Battle of Valmy, (20 September 1792)

Painting of the Battle of Valmy by Horace Vernet from 1826. The white-uniformed infantry to the right are regulars while the blue-coated ranks to the left represent the citizen volunteers of 1791.

Important battle of the War of the First Coalition (1792- 1797), usually identified as one of the decisive battles in world history. In July 1792 an Allied Austrian and Prussian force assembled at Coblenz in the Rhineland with the aim of marching on Paris, rescuing King Louis XVI, and crushing the French Revolution. Charles William (Karl Wilhelm), Duke of Brunswick, had command. Although accounts vary, the invasion force probably numbered about 84,000 men: 42,000 Prussians, 29,000 Austrians, 5,000 Hessians, and 8,000 French émigrés. The invaders planned a movement in which the main force under Brunswick, accompanied by Prussian King Frederick William II, would be protected on its flanks by two Austrian corps, one each to the north and south. The attackers planned to move west between the two principal French defending armies: the Armée du Nord under General Charles François Dumouriez (from 16 August) and the Armée du Centre under General François Etienne Christophe Kellermann (after 27 August). Once the invaders had taken the poorly provisioned French border fortresses, they could move to Chalons, and from there they would have fertile and open territory to Paris.

The Allied invasion of France began in late July and moved at a leisurely pace. On 19 August the Allies crossed the French frontier. Longwy fell on 23 August and Verdun on 2 September. With the fall of the two fortresses, the way to Paris seemed open. Brunswick’s forces then moved into the thick woods, narrow defiles, and marshy lowlands of the Argonne, terrain that favored the defender. Torrential rains aided the French, playing havoc with Brunswick’s lines of communication, and dysentery felled many men.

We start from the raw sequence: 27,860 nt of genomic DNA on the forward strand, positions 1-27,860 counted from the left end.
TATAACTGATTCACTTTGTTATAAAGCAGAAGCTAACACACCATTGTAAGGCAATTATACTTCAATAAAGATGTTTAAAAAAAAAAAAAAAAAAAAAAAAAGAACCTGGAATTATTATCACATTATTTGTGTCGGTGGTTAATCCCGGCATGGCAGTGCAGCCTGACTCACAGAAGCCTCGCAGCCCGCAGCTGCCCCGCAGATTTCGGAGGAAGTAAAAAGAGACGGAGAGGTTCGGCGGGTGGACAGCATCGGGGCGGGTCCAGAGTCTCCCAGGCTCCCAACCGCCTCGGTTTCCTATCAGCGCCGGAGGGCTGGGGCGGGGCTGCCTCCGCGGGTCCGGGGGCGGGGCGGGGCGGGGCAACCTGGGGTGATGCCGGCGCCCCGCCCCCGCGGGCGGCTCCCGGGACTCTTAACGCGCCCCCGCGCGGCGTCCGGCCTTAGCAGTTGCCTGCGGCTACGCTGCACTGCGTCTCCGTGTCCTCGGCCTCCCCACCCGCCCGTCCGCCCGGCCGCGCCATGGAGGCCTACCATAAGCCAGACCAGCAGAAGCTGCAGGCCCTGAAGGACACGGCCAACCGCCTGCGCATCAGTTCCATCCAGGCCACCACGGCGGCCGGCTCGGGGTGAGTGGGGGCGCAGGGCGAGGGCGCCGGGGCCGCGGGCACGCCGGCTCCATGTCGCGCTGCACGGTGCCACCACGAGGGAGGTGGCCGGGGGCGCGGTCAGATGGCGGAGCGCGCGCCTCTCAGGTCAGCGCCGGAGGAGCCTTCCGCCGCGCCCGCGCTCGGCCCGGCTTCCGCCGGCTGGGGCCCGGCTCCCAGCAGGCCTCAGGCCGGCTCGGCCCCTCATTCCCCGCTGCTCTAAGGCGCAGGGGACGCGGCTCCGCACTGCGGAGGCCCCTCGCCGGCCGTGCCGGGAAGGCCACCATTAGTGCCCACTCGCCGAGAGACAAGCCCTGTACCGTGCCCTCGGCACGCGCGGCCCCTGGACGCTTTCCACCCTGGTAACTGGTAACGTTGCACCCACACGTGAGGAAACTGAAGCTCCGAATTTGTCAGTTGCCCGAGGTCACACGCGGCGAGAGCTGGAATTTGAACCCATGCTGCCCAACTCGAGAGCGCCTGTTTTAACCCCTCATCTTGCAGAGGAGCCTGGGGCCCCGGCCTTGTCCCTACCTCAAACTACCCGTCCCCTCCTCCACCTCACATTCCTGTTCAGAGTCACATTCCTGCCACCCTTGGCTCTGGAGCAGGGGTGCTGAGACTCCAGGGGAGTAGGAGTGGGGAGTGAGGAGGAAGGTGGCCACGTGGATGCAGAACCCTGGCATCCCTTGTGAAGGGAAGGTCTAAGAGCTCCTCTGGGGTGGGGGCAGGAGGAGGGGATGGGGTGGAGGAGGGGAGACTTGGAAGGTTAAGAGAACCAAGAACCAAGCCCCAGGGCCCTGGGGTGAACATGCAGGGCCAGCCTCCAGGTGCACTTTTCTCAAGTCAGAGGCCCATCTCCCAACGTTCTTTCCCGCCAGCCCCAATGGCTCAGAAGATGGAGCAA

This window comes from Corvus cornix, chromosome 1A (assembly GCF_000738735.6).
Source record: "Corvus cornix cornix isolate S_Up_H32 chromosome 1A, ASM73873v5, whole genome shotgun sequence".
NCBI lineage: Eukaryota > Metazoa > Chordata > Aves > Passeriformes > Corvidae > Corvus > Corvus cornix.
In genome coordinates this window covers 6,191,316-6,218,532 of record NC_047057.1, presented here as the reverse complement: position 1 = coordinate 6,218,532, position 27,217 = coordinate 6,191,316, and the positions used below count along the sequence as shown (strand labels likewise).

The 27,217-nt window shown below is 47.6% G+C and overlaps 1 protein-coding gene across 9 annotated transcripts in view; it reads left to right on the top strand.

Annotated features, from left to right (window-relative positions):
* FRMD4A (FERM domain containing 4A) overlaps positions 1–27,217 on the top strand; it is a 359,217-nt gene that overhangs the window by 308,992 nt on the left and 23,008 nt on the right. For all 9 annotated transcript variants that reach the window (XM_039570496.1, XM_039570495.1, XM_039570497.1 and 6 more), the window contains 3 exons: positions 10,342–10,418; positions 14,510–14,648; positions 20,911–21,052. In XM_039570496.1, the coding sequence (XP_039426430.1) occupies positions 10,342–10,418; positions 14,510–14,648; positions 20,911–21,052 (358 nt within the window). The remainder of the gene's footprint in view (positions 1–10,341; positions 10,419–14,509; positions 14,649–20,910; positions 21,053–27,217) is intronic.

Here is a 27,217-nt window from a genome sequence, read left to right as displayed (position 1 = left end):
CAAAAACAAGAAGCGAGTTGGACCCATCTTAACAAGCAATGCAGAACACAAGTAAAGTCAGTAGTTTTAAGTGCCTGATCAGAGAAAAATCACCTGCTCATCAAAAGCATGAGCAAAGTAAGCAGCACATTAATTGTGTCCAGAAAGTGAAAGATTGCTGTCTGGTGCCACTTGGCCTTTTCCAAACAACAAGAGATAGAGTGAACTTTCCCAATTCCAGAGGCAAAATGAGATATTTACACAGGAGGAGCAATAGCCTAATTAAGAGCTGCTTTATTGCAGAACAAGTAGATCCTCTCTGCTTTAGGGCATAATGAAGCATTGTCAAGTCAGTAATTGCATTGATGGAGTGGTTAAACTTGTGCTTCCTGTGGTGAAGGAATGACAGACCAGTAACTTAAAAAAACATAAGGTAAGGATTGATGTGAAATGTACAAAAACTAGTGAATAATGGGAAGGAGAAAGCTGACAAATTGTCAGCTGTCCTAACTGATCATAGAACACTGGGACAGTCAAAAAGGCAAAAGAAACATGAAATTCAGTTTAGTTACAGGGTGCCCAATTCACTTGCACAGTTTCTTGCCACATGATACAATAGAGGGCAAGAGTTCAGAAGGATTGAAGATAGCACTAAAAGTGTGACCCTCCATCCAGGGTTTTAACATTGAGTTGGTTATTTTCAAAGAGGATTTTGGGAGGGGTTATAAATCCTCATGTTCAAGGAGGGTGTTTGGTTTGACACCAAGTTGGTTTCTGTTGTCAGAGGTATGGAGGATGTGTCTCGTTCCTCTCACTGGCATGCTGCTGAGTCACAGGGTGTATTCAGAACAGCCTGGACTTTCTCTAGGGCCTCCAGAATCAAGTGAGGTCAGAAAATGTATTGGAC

The government in Paris ordered Dumouriez, who believed the best way to thwart the invasion would be to invade the Austrian Netherlands, to move south and block Brunswick. On 1 September, along with the bulk of his army, he moved from Sedan and took up position in the passes of the Argonne. Although Dumouriez’s men fought well and bought valuable time, Brunswick’s troops took a lightly defended pass at Croix-aux-Bois, turning the French. Dumouriez then withdrew to Sainte-Manehould and Valmy, where he could threaten Brunswick’s flank. Kellermann joined him at Valmy south of the river Bionne on 19 September. The village of Valmy lay between hills to its north, west, and south.

The French generals had planned to withdraw farther west, but the appearance of Brunswick’s army early on the tenth from the north had cut off that route. Brunswick was now closer to Paris than were Dumouriez and Kellermann, but he needed to remove the French threat to his supply lines, and he had only about 30,000-34,000 men to accomplish this. Dumouriez’s exhausted force of 18,000 men formed a second line east of Valmy. Kellermann commanded the first French line of some 36,000 men, drawn up along a ridge topped by a windmill just west of Valmy. Kellermann’s force consisted of an equal mix of trained prewar soldiers and untrained but enthusiastic volunteers. Among French officers on the field that day was young Louis-Philippe, later king of the French.

Early morning fog on 20 September soon dissipated, and once he had identified the French positions, Brunswick positioned his own men on high ground some 2,500 yards to the west and prepared to attack. Brunswick had fifty-four guns; Kellermann only thirty-six. Brunswick was confident of victory, for his troops were far better trained.